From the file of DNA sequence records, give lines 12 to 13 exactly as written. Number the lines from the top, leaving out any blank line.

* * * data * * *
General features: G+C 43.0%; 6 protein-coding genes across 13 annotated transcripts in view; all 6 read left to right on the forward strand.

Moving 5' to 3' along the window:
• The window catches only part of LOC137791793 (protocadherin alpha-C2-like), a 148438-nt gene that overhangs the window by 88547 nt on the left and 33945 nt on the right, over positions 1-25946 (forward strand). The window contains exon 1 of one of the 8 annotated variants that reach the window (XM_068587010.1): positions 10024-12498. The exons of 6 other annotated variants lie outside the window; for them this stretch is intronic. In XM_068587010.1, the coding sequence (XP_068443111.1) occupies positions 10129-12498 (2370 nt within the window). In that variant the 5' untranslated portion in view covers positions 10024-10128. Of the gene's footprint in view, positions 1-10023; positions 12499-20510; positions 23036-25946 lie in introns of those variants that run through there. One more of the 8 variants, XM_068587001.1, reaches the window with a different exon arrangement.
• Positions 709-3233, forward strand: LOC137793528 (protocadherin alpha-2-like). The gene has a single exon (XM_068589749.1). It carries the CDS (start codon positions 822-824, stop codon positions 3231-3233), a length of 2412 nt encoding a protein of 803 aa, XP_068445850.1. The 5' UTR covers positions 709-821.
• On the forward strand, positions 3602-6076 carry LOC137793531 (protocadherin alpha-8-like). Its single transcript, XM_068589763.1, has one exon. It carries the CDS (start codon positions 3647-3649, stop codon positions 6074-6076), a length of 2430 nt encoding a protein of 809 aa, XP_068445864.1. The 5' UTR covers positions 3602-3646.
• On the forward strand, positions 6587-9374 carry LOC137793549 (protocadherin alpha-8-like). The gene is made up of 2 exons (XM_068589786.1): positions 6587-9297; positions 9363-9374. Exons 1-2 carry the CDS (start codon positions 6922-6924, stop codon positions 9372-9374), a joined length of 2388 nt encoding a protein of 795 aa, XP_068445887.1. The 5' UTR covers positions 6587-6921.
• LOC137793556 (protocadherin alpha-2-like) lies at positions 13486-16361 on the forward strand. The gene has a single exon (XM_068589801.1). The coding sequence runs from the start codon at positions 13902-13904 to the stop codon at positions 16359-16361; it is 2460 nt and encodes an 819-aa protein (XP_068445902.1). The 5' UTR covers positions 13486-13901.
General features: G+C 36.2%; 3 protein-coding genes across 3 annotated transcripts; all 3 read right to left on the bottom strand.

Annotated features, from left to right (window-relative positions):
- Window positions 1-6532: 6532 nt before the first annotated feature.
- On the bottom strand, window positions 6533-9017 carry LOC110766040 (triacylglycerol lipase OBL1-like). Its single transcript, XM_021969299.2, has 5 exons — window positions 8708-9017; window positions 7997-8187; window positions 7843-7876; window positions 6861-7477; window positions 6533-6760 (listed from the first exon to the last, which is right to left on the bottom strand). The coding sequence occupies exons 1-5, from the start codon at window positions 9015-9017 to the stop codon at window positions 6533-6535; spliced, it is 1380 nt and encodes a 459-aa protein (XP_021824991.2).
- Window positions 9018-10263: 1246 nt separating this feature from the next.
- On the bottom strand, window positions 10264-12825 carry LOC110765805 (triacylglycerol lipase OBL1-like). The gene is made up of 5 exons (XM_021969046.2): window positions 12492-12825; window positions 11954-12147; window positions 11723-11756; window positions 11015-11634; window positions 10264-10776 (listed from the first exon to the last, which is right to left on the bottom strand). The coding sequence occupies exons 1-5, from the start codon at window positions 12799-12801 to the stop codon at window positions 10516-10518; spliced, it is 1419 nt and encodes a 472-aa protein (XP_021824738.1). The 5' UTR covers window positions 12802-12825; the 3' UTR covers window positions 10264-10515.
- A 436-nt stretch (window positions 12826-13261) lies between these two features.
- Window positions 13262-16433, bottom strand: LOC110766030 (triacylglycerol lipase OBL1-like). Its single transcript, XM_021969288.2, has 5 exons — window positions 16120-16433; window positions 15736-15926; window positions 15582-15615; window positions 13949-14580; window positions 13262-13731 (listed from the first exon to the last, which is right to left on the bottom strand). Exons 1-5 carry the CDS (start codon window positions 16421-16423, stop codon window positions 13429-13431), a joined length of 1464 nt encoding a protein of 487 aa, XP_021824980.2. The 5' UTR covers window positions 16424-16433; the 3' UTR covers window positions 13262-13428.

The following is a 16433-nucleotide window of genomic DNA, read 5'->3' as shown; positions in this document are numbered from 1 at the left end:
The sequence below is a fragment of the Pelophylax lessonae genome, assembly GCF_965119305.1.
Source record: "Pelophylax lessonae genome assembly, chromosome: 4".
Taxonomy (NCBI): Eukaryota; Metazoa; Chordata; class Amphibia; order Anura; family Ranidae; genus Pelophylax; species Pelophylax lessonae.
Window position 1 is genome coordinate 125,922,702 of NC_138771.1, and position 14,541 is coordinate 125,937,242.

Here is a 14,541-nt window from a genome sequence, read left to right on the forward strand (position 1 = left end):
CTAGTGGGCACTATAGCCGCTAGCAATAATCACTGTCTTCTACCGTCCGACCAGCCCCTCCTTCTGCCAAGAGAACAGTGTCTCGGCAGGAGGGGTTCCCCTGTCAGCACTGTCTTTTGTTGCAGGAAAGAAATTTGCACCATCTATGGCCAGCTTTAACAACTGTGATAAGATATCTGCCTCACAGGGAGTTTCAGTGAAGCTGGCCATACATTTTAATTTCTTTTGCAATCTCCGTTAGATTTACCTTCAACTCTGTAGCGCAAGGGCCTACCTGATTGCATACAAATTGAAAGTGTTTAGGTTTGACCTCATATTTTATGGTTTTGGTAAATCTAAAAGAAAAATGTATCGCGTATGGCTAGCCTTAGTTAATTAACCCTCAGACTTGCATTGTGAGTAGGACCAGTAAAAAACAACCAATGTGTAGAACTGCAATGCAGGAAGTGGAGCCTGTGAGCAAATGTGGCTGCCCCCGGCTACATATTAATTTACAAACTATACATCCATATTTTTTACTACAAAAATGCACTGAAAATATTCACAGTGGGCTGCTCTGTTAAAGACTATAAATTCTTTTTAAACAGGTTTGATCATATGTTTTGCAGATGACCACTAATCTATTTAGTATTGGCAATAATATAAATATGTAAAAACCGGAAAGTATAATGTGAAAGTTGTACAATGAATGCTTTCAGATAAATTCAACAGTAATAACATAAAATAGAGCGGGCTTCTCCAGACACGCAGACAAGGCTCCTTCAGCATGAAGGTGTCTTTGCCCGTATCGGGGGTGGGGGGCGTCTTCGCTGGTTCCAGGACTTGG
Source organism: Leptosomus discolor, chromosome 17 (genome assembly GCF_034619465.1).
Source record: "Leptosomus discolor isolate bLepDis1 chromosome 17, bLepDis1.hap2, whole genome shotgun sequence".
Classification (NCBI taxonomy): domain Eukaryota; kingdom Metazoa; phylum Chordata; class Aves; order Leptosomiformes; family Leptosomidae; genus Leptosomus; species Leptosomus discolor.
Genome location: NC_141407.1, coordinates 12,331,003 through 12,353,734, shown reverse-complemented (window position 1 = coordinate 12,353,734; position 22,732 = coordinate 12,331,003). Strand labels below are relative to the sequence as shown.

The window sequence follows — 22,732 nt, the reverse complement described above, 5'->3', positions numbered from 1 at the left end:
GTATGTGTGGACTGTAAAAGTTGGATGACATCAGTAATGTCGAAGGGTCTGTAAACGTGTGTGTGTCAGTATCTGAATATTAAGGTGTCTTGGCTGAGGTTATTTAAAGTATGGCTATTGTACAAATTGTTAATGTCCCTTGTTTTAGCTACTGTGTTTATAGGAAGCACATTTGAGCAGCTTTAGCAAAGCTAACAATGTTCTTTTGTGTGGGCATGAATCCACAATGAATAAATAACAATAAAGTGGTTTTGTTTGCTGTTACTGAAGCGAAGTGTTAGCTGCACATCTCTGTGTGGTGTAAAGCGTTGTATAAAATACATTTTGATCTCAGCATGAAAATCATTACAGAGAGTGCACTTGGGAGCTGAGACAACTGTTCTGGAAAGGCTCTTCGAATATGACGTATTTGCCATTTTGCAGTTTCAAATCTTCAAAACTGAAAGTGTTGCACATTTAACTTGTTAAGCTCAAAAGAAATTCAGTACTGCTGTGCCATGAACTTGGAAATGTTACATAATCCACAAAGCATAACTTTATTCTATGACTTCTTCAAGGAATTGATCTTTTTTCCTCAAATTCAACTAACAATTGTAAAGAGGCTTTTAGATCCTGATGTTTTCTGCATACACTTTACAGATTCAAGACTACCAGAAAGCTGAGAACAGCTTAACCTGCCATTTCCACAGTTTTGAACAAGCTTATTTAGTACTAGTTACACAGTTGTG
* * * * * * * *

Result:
- Window positions 9018-10263: 1246 nt separating this feature from the next.
- On the bottom strand, window positions 10264-12825 carry LOC110765805 (triacylglycerol lipase OBL1-like). The gene is made up of 5 exons (XM_021969046.2): window positions 12492-12825; window positions 11954-12147; window positions 11723-11756; window positions 11015-11634; window positions 10264-10776 (listed from the first exon to the last, which is right to left on the bottom strand). The coding sequence occupies exons 1-5, from the start codon at window positions 12799-12801 to the stop codon at window positions 10516-10518; spliced, it is 1419 nt and encodes a 472-aa protein (XP_021824738.1). The 5' UTR covers window positions 12802-12825; the 3' UTR covers window positions 10264-10515.